I have an embarrassing confession to make: I cannot sing. I am tone-deaf. Worse, everyone I stand near in church sings really, really well. Like, they are or were in one or many choirs. Like, every member of their family has musical talent. Like, people tap them on the shoulders and tell them what beautiful voices they have. And I stand next to them.
What I used to do is not sing. I liked the music just okay anyway, and I felt bad that I wasn’t getting audience participation points for singing in church, but what could I do? Not only was my voice awful, but I would be compared to my friends with great voices. So, I didn’t sing.
Well, then the guilt got to me. I wanted to participate in the singing, but I didn’t want to look like the grumpy jerk who hated music, so I did what any God-fearing churchgoer does in this situation: I lied. I mouthed the words. In fact, I found that I mouthed the words not only to the songs, but also to many of the prayers. Was my voice actually making any sound? I wasn’t really sure of it. I stand next to Gregg, and he’s big and loud and unafraid to be big and loud, so did it really matter if I was mouthing the words? No one would hear me anyway, I figured.
One Sunday a few weeks ago, I sang the words. I wasn’t sitting next to anyone I knew, and I was at the late mass where all the crazy people and college students go, so I was a virtual stranger. I tried out my voice, and guess what? It was even worse than I thought it was. It was scratchy and off-kilter and flat and just oh so awful. And it was great fun. I said all of the prayers, really loudly. A few people looked my way, and for a second some shame washed over me, until I realized, hey, I’m in freaking CHURCH, so none of that is allowed.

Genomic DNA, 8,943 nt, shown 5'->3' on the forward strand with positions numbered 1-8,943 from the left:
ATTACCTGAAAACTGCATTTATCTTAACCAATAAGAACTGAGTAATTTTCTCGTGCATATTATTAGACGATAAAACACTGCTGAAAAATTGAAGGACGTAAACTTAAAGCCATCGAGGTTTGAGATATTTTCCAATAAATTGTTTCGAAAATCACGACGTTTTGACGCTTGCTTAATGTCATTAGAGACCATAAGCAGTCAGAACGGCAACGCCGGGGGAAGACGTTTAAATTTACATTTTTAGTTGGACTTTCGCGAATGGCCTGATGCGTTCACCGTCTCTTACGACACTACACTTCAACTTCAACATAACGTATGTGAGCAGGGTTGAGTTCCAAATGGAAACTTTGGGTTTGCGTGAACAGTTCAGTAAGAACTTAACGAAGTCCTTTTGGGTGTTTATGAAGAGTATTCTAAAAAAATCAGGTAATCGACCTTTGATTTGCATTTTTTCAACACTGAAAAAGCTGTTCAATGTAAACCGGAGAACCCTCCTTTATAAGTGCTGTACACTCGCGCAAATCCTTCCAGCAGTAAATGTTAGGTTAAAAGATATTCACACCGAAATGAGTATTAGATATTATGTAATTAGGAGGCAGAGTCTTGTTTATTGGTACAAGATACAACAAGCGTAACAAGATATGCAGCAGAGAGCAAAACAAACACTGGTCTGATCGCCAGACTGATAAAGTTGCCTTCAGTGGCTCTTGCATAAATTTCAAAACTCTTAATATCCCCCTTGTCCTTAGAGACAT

I know not all of you have great experiences with organized religion. I know some people have probably isolated you and angered you in the guise of God. I have some awful stories to tell, too, but in the church I hold in my heart, I am not allowed to feel guilt or shame or regret or anything negative at all. That’s the church that I visit every week. I don’t know if that has anything to do with the words coming out of the priest’s mouth or the people sitting next to me or the building. That’s not really the church that I go to. I realized a few years back that that church wasn’t as real for me. What was real was the feeling I got when I went to the church in my heart, the one that reverberated nothing but love and goodness. I feel it every time I step in to the physical church, though, too, so maybe they’re connected. Maybe they’re not. I’m just saying this because I get it if this isn’t what church means to you.
But what it means to me is this: unconditional love. Not, “Love if you get an A,” or “Love if you do all the dishes,” or ”Love if you forgive someone for the unforgiveable,” or “Love if you lose twenty pounds,” or “Love if you just weren’t born you.” No, just unconditional love. Love for the fat girls and the thin girls and the smart ones and the dumb ones and the ones who’ve been through hell and the ones who’ve been through nothing, and the ones who’ve had abortions, and the ones who are gay, and the ones who hate gays and the ones who protest outside abortion clinics.
And I know that those people who would make anyone feel less than and use God as an excuse don’t really Get It. They don’t get that God would never do that. So I’m pretty sure my church is, to sound preachy, the Right Church. It has nothing to do with where I pray or who I pray with or whether or not I eat pork or wear short skirts or meditate or think the bread I’m eating is really God or just a symbol of God, or if there’s any God at all.